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Academics decry slur campaign against CDS

Our Bureau

We are alarmed to learn that simple association with foreign researchers has become grounds for maligning the integrity of organisations, institutions and individuals.

Thiruvananthapuram , July 17

A GROUP of well-known academics, led by Prof Noam Chomsky, has expressed concern over what it described as wholly unsubstantiated media reports calling the people's campaign for decentralised planning a "CIA plot."

The reports had sought to portray the Centre for Development Studies (CDS) here, an acclaimed seat of serious academic pursuits and research, as a conduit for sloshing foreign funds to "enact a charade of what answered to the description" of decentralised planning.

A statement released here and signed jointly by Prof Chomsky, Dr Robin Jeffrey (La Trobe University, Victoria, Australia), Prof Richard Franke (Montclair State University) and Prof Ashuthosh Varshney (University of Michigan), among others, said specific charges have been levelled against "foreign-funded" research projects and the integrity of noted research institutions and academics in Kerala and abroad has been questioned.

No evidence in support of these very serious accusations has been presented. "As academics from a wide range of disciplinary backgrounds, countries and institutions, who all have a longstanding academic interest in Kerala, we are writing to express our alarm and dismay at these irresponsible accusations," the statement said.

Kerala's achievements in social development and its history of social movements have been an inspiration to progressive movements and scholars around the world. "We have all learned valuable lessons from our research here and we are grateful to our hosts and colleagues for their support and cooperation in our research work. We strongly believe that these intellectual exchanges and collaborative research projects have contributed to a greater understanding of the possibilities for equitable and just democratic development. The CDS has played a critical role in bringing Kerala's achievements to the attention of the international community and has established itself as one of the premier research institutions on development," the statement added.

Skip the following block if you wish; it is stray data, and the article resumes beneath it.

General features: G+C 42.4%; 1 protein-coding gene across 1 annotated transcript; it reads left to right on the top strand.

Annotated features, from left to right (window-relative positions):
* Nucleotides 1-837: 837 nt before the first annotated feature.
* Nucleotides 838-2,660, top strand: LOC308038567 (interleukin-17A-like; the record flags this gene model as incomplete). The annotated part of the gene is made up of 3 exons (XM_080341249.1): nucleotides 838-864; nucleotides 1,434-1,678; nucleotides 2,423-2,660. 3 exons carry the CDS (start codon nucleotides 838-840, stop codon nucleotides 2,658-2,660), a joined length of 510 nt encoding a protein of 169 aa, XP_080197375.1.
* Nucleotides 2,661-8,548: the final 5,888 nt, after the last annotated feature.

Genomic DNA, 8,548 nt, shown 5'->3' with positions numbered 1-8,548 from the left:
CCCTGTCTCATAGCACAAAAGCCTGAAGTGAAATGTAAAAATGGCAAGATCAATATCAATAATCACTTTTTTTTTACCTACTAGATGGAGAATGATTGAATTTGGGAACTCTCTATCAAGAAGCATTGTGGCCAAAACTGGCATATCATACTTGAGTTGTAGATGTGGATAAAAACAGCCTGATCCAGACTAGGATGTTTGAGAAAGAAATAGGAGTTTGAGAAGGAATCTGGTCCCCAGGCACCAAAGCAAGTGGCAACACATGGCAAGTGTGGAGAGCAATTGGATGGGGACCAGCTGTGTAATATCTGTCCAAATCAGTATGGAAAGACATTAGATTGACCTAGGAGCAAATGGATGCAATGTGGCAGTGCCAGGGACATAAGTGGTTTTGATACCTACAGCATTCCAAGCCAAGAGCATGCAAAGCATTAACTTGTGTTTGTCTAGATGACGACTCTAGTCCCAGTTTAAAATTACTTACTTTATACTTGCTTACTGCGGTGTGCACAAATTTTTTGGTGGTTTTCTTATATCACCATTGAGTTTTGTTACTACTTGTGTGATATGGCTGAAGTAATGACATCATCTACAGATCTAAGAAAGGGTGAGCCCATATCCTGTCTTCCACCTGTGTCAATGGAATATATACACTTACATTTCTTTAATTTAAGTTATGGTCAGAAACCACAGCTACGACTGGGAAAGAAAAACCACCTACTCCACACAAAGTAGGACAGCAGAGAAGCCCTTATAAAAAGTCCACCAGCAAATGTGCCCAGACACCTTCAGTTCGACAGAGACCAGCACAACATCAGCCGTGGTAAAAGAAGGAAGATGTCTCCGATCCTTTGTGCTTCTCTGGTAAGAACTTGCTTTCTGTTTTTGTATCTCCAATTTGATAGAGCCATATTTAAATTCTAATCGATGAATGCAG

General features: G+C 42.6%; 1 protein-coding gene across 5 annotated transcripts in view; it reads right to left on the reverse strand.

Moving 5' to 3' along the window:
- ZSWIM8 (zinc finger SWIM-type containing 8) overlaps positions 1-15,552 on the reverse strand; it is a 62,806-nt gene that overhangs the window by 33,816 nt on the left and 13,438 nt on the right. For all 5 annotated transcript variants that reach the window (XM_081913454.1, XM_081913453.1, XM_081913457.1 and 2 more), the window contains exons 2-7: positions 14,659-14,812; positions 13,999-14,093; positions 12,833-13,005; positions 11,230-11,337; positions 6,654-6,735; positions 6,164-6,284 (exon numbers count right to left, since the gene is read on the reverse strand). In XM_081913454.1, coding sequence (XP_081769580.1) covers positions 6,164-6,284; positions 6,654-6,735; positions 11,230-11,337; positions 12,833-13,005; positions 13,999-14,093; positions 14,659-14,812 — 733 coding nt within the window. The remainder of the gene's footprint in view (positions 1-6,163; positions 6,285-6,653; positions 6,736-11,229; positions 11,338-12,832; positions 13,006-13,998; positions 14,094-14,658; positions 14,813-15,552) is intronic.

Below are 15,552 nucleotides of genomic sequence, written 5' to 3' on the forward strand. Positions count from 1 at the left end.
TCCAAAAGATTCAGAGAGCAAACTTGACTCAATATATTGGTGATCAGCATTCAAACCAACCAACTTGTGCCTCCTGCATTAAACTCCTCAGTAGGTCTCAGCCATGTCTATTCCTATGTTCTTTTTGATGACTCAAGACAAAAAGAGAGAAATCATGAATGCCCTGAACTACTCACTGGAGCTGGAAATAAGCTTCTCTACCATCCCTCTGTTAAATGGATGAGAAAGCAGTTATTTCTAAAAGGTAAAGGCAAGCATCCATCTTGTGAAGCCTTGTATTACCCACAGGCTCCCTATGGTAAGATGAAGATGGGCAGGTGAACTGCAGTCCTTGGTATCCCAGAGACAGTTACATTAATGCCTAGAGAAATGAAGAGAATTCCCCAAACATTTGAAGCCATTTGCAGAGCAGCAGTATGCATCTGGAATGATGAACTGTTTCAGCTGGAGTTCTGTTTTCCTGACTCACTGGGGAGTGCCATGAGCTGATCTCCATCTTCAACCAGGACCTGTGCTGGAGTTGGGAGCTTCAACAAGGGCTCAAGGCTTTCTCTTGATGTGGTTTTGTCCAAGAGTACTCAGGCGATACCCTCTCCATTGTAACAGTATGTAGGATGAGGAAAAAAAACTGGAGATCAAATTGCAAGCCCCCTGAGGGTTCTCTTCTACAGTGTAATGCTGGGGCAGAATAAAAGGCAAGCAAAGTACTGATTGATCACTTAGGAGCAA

The people's campaign represents one of the most radical experiments in deepening democracy. Objective and rigorous assessments of the impact of the campaign hold vitally important lessons for policymakers, academics and all those with an interest in building more participatory and equitable institutions for development.

"For these reasons, we are alarmed to learn that simple association with foreign researchers has become grounds for maligning the integrity of organisations, institutions and individuals. We are pained to learn that the professionalism and motives of such an accomplished scholar as Dr T.M. Thomas Isaac, who played a key role in designing and implementing the campaign, are being questioned simply because he has collaborated with many of us in legitimate academic research," the signatories said.

Preposterous accusations against the campaign and those who have studied it will undermine legitimate research endeavours and stifle open debate. The media has a responsibility to nurture and expand the public sphere, not to silence voices with baseless accusations of treasonous behaviour.

"We need more, not less, international exchange of ideas between those who support democratic, just and inclusive alternatives to today's whimsical models on development. It would be tragic indeed if Kerala's famously vibrant traditions of political and intellectual debate were to fall prey to these irresponsible and scurrilous accusations," the statement added.

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